The goal of the festival is to celebrate these stories that haven’t necessarily been told in the past or didn’t have a forum in which to be told, and encourage emerging storytellers. When I was trying to publish my book, The Girl Who Fell from the Sky, it received some 48 different rejections from publishing houses mostly because people said to me that there was no market for a story about a half black half Danish girl. There was no Afro Viking demographic to sell this book to.
There was no Afro Viking demographic to sell this book to.
So the idea behind the festival is related to make sure that future storytellers also know that they have a place. The festival is also meant to be a kind of homecoming. So many of us who are in the mixed experience have felt isolated growing up wherever we are. The Internet has been a great place to bring people together but the festival is a community building event where people get to know each other personally. It’s called the Mixed Remixed Festival because I wanted to make sure that people knew it’s not just your past but also the way were mixing going forward.
How did the festival go this year?
Phenomenally well. We had about 700 people come through during the course of the day and the refrain I kept hearing over and over from people was that it felt like they were coming home. I felt so happy to hear that from so many people: That this was a place where they felt like they belonged and of course they did. And no one was doing math on their families and trying to figure out how they all related to each other. The programs were amazing and I’ll be sharing videos in the coming weeks from the different programs. We had the largest public radio station in Southern California do a panel presentation. We had Power 106 with a mobile DJ truck, so we had people dancing outside and great music. And then we had the most amazing live performance ever! So I can’t wait to share that with you. Key & Peele were there, Cheerios came, and kind of stole the show. And we have these amazing amazing performers who shared their complex and complicated and funny and touching stories. All in all I would say it was a huge success and I think it’s only going to get bigger and bigger each year.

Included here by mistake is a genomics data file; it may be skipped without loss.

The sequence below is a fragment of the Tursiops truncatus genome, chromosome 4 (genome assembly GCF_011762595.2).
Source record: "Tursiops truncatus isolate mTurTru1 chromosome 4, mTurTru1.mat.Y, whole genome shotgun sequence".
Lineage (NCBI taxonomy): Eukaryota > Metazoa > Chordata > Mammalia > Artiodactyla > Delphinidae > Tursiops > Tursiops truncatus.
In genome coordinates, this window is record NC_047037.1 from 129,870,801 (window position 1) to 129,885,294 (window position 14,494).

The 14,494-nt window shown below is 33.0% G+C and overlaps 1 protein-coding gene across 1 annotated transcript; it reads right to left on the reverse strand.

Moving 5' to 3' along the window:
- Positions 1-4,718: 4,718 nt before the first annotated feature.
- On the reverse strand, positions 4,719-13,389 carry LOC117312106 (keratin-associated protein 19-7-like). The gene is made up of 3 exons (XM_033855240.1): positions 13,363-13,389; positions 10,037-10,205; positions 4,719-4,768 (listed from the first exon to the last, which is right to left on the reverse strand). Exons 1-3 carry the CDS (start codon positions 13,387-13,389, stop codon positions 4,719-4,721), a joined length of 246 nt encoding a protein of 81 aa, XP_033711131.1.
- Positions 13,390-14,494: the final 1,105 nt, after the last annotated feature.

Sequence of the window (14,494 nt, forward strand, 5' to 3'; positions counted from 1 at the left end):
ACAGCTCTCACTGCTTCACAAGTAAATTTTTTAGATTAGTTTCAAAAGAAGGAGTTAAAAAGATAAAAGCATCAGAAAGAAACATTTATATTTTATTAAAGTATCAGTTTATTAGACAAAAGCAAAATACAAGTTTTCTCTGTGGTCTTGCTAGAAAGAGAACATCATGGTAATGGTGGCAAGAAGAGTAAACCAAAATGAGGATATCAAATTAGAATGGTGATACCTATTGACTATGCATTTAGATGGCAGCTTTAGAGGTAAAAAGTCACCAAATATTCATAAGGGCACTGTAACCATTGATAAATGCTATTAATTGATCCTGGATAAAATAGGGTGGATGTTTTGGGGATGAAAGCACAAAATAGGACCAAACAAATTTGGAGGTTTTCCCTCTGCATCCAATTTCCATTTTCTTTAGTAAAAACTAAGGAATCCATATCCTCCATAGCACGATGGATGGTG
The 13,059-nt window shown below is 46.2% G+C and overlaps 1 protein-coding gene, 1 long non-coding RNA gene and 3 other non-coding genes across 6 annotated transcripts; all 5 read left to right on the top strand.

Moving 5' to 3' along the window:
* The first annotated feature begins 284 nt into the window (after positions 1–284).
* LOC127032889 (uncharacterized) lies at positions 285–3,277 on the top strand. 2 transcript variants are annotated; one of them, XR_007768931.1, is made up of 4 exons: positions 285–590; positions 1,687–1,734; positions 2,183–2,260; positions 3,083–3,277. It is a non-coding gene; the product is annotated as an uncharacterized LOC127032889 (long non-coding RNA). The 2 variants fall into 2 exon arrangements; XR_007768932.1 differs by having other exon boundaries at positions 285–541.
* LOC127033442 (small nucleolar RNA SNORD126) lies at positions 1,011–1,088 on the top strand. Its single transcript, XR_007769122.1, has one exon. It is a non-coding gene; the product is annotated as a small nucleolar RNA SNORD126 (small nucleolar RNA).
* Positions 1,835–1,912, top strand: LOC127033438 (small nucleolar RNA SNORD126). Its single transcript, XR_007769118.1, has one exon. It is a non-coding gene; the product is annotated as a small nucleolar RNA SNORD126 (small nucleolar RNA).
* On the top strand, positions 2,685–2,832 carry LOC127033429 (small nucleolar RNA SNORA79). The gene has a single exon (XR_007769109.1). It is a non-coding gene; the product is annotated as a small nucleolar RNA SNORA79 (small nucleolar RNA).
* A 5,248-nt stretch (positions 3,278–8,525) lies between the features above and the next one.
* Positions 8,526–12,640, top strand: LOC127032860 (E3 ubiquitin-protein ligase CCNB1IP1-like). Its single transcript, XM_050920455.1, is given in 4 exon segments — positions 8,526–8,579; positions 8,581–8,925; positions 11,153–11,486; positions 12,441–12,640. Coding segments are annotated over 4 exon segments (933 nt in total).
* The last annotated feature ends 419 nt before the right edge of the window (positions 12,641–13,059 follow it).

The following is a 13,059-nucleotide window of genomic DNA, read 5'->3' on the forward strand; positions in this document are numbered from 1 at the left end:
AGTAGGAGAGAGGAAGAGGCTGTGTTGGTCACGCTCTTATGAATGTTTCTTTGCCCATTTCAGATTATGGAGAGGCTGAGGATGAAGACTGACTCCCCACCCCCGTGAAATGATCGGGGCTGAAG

Before you wrote The Girl Who Fell From The Sky, did you feel like any characters in the literary canon or film or music reflected you?
Actually there was exactly one, and it was a character created by the Harlem Renaissance writer Nella Larsen, in a semi-autobiographical book called Quicksand. A character named Helga Crane, who was half black and half Danish. I remember reading that book and thinking how amazing it was that someone could write a story about this complicated identity in 1929. It gave me permission really to write the story again in my own generation. Learning about Nella Larsen changed my life and I consider her my literary mother. Because without knowing I had that historical backup, I’m not sure if I ever would’ve gotten around to writing the story I needed to write.
At Mash-Up, we talk about guilt and relationships and family and hair and all the things that can be challenging for us. What’s the most challenging aspect of being a Mash Up for you?
The hair thing is actually very major struggle because it such a big part of a woman’s identity! But I think the most difficult part is reconciling the fact that grief is a major piece of coming to terms with a mash-up identity.
We also talked about how awesome it is to be who we are. What is the most positive aspect of being mixed for you?
I feel lucky that I have two languages and two countries and two cultures.
What advice would you give to a Mash-Up American who feels lonely or misunderstood?
The first thing I would say is you don’t have to be lonely in this experience. There so many of us who have gone through it or who are going through it and people are there for you. And then I’d say come to the festival. You’ll realize that you are not alone and you have family. You have belonging and home.